Thursday, December 23, 2010

Hey, Was That a Blue Jay?

Remember the West Nile virus plague that began in 1999 in New York City, swept across the country during the next five years, and killed millions of birds?

It was difficult watching TV news or reading a newspaper without finding the latest details. Star victim was the crow, though many other species were susceptible, including chickadees, blue jays, and gulls.

I witnessed the epidemic from our front windows overlooking our three bird feeders and front yard. Before the virus struck, one day I counted more than 100 crows marching across our front yard in search of food. When the West Nile virus worked its way through the local crow flocks, numbers dropped to near zero. For several years only three crows visited regularly.

But numbers have increased again over the years. Last year seven crows visited regularly. This year it’s 15.

Welcome back, crows.

Why was I counting crows?

I thought you’d never ask. For about 10 years I participated in Project Feederwatch of the Cornell Lab of Ornithology. In Canada an affiliated program is called Bird Studies Canada. The programs are called “citizen science” because they use observations of amateur birdwatchers, like you and me, to help track bird populations and their problems.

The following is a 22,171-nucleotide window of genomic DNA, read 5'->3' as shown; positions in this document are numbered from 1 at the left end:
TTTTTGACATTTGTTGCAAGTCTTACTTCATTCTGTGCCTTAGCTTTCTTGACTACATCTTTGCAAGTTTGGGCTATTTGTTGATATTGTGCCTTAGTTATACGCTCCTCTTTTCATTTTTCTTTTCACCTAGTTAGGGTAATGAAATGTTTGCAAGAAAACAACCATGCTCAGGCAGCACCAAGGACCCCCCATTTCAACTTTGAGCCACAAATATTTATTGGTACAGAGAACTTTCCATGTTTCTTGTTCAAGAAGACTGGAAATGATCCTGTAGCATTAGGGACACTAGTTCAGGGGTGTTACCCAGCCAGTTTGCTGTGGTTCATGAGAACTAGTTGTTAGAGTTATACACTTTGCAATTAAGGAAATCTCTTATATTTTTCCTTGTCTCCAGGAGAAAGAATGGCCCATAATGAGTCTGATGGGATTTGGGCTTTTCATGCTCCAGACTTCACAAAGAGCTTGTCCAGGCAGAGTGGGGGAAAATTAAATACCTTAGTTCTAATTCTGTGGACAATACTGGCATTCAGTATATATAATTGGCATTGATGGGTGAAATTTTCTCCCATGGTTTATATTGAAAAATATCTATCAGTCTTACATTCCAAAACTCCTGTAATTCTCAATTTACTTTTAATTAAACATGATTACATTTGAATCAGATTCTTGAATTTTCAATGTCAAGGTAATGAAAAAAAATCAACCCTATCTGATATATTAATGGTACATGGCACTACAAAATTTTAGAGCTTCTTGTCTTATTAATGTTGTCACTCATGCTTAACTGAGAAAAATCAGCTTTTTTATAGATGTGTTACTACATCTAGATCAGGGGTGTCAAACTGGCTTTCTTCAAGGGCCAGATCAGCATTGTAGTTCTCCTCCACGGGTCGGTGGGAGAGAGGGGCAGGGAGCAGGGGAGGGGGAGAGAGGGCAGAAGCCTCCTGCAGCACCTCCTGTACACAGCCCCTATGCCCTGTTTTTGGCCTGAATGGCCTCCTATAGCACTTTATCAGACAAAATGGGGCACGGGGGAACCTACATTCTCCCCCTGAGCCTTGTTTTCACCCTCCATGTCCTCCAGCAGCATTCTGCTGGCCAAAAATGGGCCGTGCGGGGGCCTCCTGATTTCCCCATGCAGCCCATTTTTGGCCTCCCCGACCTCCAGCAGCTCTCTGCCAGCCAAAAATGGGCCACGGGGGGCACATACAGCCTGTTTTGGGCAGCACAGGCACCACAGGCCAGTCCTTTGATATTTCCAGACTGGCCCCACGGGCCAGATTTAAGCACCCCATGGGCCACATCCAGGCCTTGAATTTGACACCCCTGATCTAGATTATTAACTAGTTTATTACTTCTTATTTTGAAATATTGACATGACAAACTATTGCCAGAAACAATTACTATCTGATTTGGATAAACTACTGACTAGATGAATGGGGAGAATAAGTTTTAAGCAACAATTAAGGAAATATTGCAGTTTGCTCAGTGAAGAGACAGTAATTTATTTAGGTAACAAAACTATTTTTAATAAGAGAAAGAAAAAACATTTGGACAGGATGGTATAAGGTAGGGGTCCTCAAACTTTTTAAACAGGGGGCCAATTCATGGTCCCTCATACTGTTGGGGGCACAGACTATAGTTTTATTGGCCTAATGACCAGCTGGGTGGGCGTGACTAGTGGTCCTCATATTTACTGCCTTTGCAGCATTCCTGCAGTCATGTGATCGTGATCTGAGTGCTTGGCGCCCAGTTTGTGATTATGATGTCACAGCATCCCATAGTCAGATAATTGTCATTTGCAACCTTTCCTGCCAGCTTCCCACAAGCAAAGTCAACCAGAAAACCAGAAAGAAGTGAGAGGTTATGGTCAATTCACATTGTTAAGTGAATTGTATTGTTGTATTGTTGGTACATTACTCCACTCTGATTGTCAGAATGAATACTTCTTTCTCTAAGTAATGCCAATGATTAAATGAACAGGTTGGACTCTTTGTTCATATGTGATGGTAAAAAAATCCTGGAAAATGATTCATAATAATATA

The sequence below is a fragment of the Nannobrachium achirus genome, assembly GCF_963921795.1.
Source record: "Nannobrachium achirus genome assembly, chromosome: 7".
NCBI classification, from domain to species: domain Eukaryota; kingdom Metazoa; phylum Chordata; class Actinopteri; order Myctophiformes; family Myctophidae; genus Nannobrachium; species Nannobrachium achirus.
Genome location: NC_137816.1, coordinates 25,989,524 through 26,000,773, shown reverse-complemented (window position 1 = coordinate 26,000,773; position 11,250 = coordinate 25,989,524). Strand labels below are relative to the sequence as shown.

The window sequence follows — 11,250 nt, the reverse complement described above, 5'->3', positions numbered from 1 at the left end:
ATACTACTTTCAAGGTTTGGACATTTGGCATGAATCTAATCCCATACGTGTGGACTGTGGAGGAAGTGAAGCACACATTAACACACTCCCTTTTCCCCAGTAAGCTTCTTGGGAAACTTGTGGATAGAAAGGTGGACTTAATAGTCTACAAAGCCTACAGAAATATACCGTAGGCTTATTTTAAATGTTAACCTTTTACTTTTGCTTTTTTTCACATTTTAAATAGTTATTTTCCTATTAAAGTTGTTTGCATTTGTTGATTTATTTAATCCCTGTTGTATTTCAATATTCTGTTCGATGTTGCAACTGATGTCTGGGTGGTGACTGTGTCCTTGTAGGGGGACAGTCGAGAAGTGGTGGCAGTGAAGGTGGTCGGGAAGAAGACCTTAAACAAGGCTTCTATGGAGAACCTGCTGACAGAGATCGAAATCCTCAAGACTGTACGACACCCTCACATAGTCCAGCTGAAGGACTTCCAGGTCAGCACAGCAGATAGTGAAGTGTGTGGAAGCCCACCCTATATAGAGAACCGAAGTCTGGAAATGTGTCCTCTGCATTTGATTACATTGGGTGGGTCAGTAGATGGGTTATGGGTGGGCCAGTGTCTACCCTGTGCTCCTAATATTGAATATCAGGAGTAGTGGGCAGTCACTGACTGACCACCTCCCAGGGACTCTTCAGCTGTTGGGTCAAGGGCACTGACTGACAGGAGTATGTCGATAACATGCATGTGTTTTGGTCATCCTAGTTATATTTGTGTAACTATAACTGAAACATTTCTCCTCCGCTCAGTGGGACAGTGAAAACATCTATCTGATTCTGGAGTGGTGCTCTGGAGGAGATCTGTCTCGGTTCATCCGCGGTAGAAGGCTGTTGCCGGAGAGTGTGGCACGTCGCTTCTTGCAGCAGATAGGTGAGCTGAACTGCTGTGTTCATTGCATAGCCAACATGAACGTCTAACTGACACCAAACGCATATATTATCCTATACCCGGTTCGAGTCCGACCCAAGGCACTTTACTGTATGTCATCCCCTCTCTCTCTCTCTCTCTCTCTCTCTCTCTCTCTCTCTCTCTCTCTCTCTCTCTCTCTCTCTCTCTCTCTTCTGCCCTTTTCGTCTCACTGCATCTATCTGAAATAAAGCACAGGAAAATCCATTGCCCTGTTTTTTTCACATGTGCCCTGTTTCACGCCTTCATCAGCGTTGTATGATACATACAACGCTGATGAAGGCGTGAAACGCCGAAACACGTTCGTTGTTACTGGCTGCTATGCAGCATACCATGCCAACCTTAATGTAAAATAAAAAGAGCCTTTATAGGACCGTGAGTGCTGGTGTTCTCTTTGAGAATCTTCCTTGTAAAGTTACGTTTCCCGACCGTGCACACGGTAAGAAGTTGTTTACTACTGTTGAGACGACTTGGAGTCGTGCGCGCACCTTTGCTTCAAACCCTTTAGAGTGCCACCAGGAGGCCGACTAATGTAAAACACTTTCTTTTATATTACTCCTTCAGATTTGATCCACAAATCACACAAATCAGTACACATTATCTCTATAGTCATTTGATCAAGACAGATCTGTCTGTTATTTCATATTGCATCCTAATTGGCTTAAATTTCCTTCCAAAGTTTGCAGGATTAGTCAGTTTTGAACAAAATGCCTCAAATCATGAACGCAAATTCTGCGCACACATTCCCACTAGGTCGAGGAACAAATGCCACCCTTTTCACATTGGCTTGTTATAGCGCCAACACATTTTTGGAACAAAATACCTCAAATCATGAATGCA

In addition to helping track the effect of West Nile virus on crows, I also helped track the spread of an eye disease of house finches. Of course I never made any great scientific discovery, but my reports of what was happening at Meadow Glenn helped researchers fill out the bigger picture of those two problems.

In its 2009-2010 annual report, Project Feederwatch said 15,000 participants submitted 112,000 checklists, reporting nearly 6 million birds. In the region including Maryland, the top five species were Chickadees (combined Black-capped and Carolina because they are difficult to distinguish), Dark-eyed Juncos, Mourning Doves, Downy Woodpeckers, and Blue Jays.

Project Feederwatch is only one of many educational programs carried on by the Cornell Lab. Many programs are free, but some, like Feederwatch, are self supporting, with dues of $15/year.
If you’re curious about birds, you may enjoy an Internet trip to the Lab website. Take my word for it. It’s best to explore this site on a cold winter’s night when you have an hour to spare because you’ll find links to the Lab’s YouTube Channel, an online bird guide, a library of video and audio recordings, and more.

Ready to explore? CLICK HERE to link to the Cornell Lab of Ornithology website.

If you want to sample an audio recording of a blue jay, CLICK HERE.

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